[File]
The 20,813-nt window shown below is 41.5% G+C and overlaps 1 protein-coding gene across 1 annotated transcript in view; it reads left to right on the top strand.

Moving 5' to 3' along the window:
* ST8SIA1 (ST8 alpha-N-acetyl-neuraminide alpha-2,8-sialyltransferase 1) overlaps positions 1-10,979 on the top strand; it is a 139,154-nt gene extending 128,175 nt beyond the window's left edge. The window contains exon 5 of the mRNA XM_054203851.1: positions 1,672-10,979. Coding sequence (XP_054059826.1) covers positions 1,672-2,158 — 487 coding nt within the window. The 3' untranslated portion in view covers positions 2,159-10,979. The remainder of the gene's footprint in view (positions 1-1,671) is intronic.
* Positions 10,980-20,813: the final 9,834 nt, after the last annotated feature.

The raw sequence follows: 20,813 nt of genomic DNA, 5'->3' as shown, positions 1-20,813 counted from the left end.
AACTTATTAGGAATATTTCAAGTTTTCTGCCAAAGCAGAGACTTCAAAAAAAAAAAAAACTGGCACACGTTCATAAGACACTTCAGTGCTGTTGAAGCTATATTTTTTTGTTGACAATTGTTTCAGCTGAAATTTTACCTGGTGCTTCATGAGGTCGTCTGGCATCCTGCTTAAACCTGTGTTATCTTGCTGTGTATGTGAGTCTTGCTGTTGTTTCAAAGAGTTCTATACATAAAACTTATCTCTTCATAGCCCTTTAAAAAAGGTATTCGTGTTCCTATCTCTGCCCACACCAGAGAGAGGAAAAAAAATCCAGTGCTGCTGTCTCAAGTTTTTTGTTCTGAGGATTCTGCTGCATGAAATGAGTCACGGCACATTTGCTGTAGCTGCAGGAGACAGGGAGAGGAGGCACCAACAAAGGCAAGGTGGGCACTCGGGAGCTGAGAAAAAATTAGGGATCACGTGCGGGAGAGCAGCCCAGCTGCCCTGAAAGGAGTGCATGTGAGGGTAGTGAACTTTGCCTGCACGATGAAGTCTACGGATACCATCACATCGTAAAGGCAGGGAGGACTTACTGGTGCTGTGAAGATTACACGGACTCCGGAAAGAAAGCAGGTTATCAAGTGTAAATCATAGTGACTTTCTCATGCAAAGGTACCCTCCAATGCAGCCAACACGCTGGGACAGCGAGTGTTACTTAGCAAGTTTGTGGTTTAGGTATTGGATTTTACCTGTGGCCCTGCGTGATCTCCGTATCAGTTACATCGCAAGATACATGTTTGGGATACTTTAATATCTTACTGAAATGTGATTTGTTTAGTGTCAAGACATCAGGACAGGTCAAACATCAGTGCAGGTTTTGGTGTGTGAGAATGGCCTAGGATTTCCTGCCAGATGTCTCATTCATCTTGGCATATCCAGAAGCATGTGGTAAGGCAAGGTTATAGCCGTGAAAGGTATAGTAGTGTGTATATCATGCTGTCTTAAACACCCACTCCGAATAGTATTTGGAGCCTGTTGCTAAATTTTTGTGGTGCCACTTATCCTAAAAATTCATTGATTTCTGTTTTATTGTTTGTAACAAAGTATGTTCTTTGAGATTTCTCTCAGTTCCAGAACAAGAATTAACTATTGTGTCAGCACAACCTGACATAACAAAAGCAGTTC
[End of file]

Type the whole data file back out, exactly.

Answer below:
The 20,813-nt window shown below is 41.5% G+C and overlaps 1 protein-coding gene across 1 annotated transcript in view; it reads left to right on the top strand.

Moving 5' to 3' along the window:
* ST8SIA1 (ST8 alpha-N-acetyl-neuraminide alpha-2,8-sialyltransferase 1) overlaps positions 1-10,979 on the top strand; it is a 139,154-nt gene extending 128,175 nt beyond the window's left edge. The window contains exon 5 of the mRNA XM_054203851.1: positions 1,672-10,979. Coding sequence (XP_054059826.1) covers positions 1,672-2,158 — 487 coding nt within the window. The 3' untranslated portion in view covers positions 2,159-10,979. The remainder of the gene's footprint in view (positions 1-1,671) is intronic.
* Positions 10,980-20,813: the final 9,834 nt, after the last annotated feature.

The raw sequence follows: 20,813 nt of genomic DNA, 5'->3' as shown, positions 1-20,813 counted from the left end.
AACTTATTAGGAATATTTCAAGTTTTCTGCCAAAGCAGAGACTTCAAAAAAAAAAAAAACTGGCACACGTTCATAAGACACTTCAGTGCTGTTGAAGCTATATTTTTTTGTTGACAATTGTTTCAGCTGAAATTTTACCTGGTGCTTCATGAGGTCGTCTGGCATCCTGCTTAAACCTGTGTTATCTTGCTGTGTATGTGAGTCTTGCTGTTGTTTCAAAGAGTTCTATACATAAAACTTATCTCTTCATAGCCCTTTAAAAAAGGTATTCGTGTTCCTATCTCTGCCCACACCAGAGAGAGGAAAAAAAATCCAGTGCTGCTGTCTCAAGTTTTTTGTTCTGAGGATTCTGCTGCATGAAATGAGTCACGGCACATTTGCTGTAGCTGCAGGAGACAGGGAGAGGAGGCACCAACAAAGGCAAGGTGGGCACTCGGGAGCTGAGAAAAAATTAGGGATCACGTGCGGGAGAGCAGCCCAGCTGCCCTGAAAGGAGTGCATGTGAGGGTAGTGAACTTTGCCTGCACGATGAAGTCTACGGATACCATCACATCGTAAAGGCAGGGAGGACTTACTGGTGCTGTGAAGATTACACGGACTCCGGAAAGAAAGCAGGTTATCAAGTGTAAATCATAGTGACTTTCTCATGCAAAGGTACCCTCCAATGCAGCCAACACGCTGGGACAGCGAGTGTTACTTAGCAAGTTTGTGGTTTAGGTATTGGATTTTACCTGTGGCCCTGCGTGATCTCCGTATCAGTTACATCGCAAGATACATGTTTGGGATACTTTAATATCTTACTGAAATGTGATTTGTTTAGTGTCAAGACATCAGGACAGGTCAAACATCAGTGCAGGTTTTGGTGTGTGAGAATGGCCTAGGATTTCCTGCCAGATGTCTCATTCATCTTGGCATATCCAGAAGCATGTGGTAAGGCAAGGTTATAGCCGTGAAAGGTATAGTAGTGTGTATATCATGCTGTCTTAAACACCCACTCCGAATAGTATTTGGAGCCTGTTGCTAAATTTTTGTGGTGCCACTTATCCTAAAAATTCATTGATTTCTGTTTTATTGTTTGTAACAAAGTATGTTCTTTGAGATTTCTCTCAGTTCCAGAACAAGAATTAACTATTGTGTCAGCACAACCTGACATAACAAAAGCAGTTC